In Swipe at UK Opposition Leader, Pompeo Calls Support for Maduro ‘Disgusting’

By Patrick Goodenough | May 9, 2019 | 4:20 AM EDT

Secretary of State Mike Pompeo and Foreign Secretary Jeremy Hunt at the Foreign and Commonwealth Office in London on May 8, 2019. (Photo by Chris J Ratcliffe/Getty Images)

(CNSNews.com) – In an unusually scathing remark directed at a politician who could be a future British prime minister, Secretary of State Mike Pompeo on Wednesday described as “disgusting” any expression of support – in Britain or the U.S. – for Nicolás Maduro’s regime in Venezuela.

During a visit to London, Pompeo replied to a question that had been put, not to him but to his British counterpart. Foreign Secretary Jeremy Hunt was asked his reaction to “the endorsement of Maduro’s dictatorship by Labour leader Jeremy Corbyn.”

“It is disgusting to see leaders in not only the United Kingdom, but in the United States as well, who continue to support the murderous dictator Maduro,” Pompeo said. “And it is not in either of our countries’ best interest for those leaders to continue to advocate on their behalf.”

Pompeo noted that the elected National Assembly has appointed its head, Juan Guaido, as Venezuela’s interim president in accordance with the constitution. The U.S., Britain, and around 52 other countries recognize him as such.

“Maduro is on borrowed time,’ he said. “And to see American leaders, or leaders from this country, continue to provide support and comfort to a regime that has created so much devastation, so much destruction –”

Pompeo recalled seeing stricken Venezuelan families who had fled to Colombia, and who “had to make choices about whether to feed their children on even days or odd days.”

“That is a direct result of Nicolas Maduro,” he said. “And no leader in a country with Western democratic values ought to stand behind them.”

In his own response, Hunt also touched on the humanitarian crisis, and added a dig of his own at another senior Labour leader, John McDonnell.

“This is a country where three million people have fled the country. GDP’s gone down by 40 percent in the last four years,” he said. “People can’t access basic meds, and people are rifling through rubbish bags to get food in the streets.”

“And John McDonnell describes this as ‘socialism in action,’” Hunt added. “And I think people need to draw their own conclusions about what his own plans might be for the U.K.”

‘Outside interference’

Pompeo repeated the strong language in a subsequent television interview.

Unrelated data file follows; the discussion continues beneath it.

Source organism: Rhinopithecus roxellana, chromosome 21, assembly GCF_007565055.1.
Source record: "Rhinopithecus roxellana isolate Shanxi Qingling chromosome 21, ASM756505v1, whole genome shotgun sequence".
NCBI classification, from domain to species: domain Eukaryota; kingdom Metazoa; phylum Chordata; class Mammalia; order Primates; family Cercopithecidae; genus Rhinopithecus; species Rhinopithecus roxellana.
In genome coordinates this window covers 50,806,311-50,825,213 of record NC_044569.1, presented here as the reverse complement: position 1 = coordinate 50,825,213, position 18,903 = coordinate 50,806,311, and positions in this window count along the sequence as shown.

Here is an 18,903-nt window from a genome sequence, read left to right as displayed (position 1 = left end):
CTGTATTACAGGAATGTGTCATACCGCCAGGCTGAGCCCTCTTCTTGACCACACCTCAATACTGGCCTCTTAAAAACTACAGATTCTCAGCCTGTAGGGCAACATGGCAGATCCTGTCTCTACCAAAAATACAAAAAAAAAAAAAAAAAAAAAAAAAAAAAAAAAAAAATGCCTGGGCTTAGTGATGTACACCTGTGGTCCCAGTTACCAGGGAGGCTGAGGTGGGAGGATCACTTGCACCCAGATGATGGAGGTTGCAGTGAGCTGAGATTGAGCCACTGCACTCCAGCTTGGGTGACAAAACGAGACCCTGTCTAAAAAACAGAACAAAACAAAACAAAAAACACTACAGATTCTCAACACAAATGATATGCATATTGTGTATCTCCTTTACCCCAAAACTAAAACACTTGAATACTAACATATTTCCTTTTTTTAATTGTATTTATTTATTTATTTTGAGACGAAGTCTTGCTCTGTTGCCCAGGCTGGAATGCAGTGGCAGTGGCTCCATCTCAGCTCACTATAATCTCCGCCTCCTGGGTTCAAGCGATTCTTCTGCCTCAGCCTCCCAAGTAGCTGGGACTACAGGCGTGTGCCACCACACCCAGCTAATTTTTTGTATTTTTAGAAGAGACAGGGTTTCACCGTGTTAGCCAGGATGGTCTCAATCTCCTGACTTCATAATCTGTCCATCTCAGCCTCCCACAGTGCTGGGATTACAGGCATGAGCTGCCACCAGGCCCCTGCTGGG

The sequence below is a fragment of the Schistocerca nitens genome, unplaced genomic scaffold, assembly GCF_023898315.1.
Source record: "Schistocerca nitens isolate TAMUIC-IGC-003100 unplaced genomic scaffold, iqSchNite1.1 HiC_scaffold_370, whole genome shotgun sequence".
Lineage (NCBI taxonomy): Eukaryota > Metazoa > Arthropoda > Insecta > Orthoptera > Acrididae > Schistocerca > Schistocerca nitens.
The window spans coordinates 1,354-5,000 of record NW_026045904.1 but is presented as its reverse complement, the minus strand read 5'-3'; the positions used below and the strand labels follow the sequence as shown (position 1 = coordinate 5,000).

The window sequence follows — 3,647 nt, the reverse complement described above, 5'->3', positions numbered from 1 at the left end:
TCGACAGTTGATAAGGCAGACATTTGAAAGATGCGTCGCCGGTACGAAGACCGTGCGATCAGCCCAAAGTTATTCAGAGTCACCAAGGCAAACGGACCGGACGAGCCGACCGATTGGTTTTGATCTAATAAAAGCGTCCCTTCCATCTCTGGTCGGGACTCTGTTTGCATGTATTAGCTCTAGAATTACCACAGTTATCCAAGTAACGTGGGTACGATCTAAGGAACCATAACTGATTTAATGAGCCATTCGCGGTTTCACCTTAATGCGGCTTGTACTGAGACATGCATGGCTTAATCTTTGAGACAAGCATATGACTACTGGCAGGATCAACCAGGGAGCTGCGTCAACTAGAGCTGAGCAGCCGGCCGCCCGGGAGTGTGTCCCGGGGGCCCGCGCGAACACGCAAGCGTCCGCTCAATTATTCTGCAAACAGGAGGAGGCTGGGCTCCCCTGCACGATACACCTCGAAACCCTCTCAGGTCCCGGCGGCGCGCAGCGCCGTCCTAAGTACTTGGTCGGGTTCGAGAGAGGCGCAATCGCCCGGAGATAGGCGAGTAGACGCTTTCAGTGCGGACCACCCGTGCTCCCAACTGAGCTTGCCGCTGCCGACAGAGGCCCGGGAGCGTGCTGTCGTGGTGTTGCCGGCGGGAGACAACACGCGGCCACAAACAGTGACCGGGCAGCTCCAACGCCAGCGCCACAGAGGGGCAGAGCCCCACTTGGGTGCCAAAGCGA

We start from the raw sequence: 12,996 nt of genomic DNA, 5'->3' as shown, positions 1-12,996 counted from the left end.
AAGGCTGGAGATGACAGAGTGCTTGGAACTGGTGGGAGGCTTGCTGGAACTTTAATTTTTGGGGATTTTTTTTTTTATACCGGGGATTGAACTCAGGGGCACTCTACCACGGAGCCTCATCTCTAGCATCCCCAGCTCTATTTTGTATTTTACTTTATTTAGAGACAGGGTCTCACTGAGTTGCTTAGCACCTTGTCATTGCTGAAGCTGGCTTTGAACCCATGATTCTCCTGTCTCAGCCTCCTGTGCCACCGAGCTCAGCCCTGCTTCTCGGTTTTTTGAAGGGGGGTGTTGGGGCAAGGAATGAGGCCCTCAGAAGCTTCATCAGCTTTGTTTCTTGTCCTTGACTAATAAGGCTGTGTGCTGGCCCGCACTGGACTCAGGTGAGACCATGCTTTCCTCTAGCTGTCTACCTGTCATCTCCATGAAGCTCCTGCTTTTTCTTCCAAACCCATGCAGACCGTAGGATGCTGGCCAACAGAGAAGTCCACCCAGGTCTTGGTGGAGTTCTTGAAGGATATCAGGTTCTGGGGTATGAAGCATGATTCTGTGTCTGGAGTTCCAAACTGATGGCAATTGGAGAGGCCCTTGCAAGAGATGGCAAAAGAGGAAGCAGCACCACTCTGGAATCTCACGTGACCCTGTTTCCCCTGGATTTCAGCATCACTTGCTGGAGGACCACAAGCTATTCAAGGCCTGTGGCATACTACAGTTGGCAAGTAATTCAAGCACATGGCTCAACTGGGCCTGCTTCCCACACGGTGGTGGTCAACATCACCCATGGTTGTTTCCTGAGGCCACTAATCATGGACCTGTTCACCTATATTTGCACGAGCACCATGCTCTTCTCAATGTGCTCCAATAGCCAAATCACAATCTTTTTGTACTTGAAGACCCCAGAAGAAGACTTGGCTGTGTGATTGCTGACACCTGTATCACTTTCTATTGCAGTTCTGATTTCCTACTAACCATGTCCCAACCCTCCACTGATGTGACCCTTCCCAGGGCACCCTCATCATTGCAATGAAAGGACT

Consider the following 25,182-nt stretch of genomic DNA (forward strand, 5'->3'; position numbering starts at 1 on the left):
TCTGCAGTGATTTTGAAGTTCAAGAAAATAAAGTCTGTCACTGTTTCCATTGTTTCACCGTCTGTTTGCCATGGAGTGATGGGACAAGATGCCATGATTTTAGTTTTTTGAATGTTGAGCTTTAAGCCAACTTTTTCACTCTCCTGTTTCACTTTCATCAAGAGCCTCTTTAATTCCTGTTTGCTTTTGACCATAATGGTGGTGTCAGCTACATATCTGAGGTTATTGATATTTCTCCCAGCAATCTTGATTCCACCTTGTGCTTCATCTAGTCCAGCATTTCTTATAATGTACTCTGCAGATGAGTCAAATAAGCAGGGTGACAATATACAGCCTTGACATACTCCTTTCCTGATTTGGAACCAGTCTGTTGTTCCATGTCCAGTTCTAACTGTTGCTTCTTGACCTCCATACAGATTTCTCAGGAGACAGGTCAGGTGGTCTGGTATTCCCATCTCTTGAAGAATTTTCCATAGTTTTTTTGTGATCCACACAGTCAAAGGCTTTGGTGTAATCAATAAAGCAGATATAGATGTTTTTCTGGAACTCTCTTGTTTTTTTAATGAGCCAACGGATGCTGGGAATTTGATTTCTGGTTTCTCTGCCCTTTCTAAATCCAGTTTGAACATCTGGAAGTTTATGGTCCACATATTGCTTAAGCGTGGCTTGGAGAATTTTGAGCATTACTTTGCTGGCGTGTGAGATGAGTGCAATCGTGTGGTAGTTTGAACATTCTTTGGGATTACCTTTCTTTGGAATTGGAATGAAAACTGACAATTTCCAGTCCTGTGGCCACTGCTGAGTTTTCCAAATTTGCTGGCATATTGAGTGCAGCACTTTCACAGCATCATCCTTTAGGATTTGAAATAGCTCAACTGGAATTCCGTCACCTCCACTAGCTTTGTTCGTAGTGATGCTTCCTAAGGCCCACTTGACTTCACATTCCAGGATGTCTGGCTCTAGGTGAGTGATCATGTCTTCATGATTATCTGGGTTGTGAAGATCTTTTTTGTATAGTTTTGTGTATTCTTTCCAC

“It’s disgusting, I repeat that,” he told Sky News when asked about his use of the word.

“Look, this is supporting an individual, Maduro, who has for years systemically looted Venezuela and caused women to not be able to feed their babies and to provide medical care for their children,” he said, noting that regime is blocking at the border food and medicine supplied by the European Union and American taxpayers.

“Jeremy Corbyn said there just shouldn’t be outside interference in Venezuela,” the interviewer interjected.

“Providing food to starving children isn’t interference,” replied Pompeo. “It’s support; it’s what we do. It’s in our deepest traditions of humanitarian assistance.”

Alluding to the presence in Venezuela of thousands of Cuban security personnel, he added, “I hope Mr. Corbyn will ask the Cubans to cease their interference in Venezuela.”

Labour Party leader Jeremy Corbyn and Shadow Chancellor of the Exchequer John McDonnell at the party’s annual conference in Liverpool in September 2018. (Photo by Leon Neal/Getty Images)

In February, after Britain and a number of other E.U. countries followed the U.S. in recognizing Guaido as interim president, Hunt called for sanctions against the regime.

Corbyn described the policies of Maduro’s predecessor and mentor Hugo Chavez – who died the previous year – as “socialism in action.”

A year ago, when asked about the economic crisis there, McDonnell attributed the problems to Maduro having taken “a wrong turn” after Chavez died, saying Venezuela had not followed “the socialist policies that Chavez was developing.”

(In the U.S., House Foreign Affairs Committee chairman Eliot Engel (D-N.Y.) argued last February that Venezuela was “not a socialist country” but a “kleptocracy.”)

Last January McDonnell joined other senior Labour members – although not Corbyn – in signing a letter published in The Guardian saying that “[t]he far-right governments of Trump and [Brazilian President Jair] Bolsonaro offer no hope to Venezuela or to the majority of people in Latin America.”

“Whatever views people hold on Venezuela, there is no justification for backing the U.S. attempt at regime change under way, which, if successful, could go the way of the disastrous interventions in Iraq and Libya,” they wrote.

Two years before becoming Labour leader in 2015, Corbyn addressed a meeting of the Venezuela Solidarity Campaign, and called Chavez – who died weeks earlier after handpicking Maduro as his successor – as “an absolute legend in every way.”

“His memory will be that he was the one, more than anyone else, who effectively ended the Monroe Doctrine, of the U.S.A. treating Latin America as its own backyard,” he said.

“He’s asserted the independence of Latin America by a combination of political leadership and use of resources for the good of the people, rather than the profits of the oil companies, up north or in Switzerland or somewhere else.”

Patrick Goodenough
Patrick Goodenough
Spencer Journalism Fellow

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